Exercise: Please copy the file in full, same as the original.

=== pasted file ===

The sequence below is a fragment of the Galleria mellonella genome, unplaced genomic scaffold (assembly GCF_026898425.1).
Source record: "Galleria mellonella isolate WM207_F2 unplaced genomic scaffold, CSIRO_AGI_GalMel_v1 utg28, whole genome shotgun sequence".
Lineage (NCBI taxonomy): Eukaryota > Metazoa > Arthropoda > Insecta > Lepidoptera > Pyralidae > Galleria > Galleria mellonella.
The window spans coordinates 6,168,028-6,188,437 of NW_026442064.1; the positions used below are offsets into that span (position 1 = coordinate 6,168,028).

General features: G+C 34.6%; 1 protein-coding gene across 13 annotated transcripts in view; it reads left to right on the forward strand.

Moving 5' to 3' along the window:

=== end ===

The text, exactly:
The sequence below is a fragment of the Galleria mellonella genome, unplaced genomic scaffold (assembly GCF_026898425.1).
Source record: "Galleria mellonella isolate WM207_F2 unplaced genomic scaffold, CSIRO_AGI_GalMel_v1 utg28, whole genome shotgun sequence".
Lineage (NCBI taxonomy): Eukaryota > Metazoa > Arthropoda > Insecta > Lepidoptera > Pyralidae > Galleria > Galleria mellonella.
The window spans coordinates 6,168,028-6,188,437 of NW_026442064.1; the positions used below are offsets into that span (position 1 = coordinate 6,168,028).

General features: G+C 34.6%; 1 protein-coding gene across 13 annotated transcripts in view; it reads left to right on the forward strand.

Moving 5' to 3' along the window: